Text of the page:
Geometrically encoded magnetic sensors (GEMs), developed by researchers from National Institute of Standards and Technology (NIST) and the National Institutes of Health (NIH), react to local biochemical conditions by changing their shape and response to radio frequencies.
The shape-shifting probe, about one-hundredth as wide as a human hair, could have a major impact on clinical diagnostics. The device detects and measures localized conditions on the molecular scale deep within tissues, such as a difference in acidity near an inflammation site, and observes the changes in real time.
Instead of optically based sensing, the shape-changing probes are designed to operate in the radio frequency (RF) spectrum, specifically to be detectable with standard nuclear magnetic resonance (NMR) or magnetic resonance imaging (MRI) equipment. The GEMs receive strong, distinctive signals from very small dimensions at substantial depths, or in other locations impossible to probe with optically based sensors.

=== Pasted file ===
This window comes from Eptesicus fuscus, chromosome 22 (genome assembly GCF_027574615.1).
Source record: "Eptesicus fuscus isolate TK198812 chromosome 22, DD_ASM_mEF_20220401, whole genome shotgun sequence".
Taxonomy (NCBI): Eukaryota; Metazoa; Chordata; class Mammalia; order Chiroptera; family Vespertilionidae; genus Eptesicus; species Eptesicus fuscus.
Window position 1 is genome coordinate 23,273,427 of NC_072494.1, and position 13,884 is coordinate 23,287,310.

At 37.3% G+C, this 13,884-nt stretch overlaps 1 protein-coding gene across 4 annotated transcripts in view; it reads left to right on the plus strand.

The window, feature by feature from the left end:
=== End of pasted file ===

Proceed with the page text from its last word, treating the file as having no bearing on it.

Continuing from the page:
The microengineered metal-gel sandwich structures are about 5 to 10 times smaller than a single red blood cell. Each consists of two separate magnetic disks that range from 0.5 to 2 micrometers (millionths of a meter) in diameter and are tens of nanometers (billionths of a meter) thick.
Between the disks is a spacer layer of hydrogel, a polymer network that can absorb water and expand significantly; the amount of expansion depends on the chemical properties of the gel and the environment around it. Conversely, the gel can also shrink in response to changing local conditions. Swelling or shrinking of the gel changes the distance (and hence, the magnetic field strength) between the two disks, and that, in turn, changes the frequency at which the protons in water molecules around and inside the gel resonate in response to radio-frequency radiation.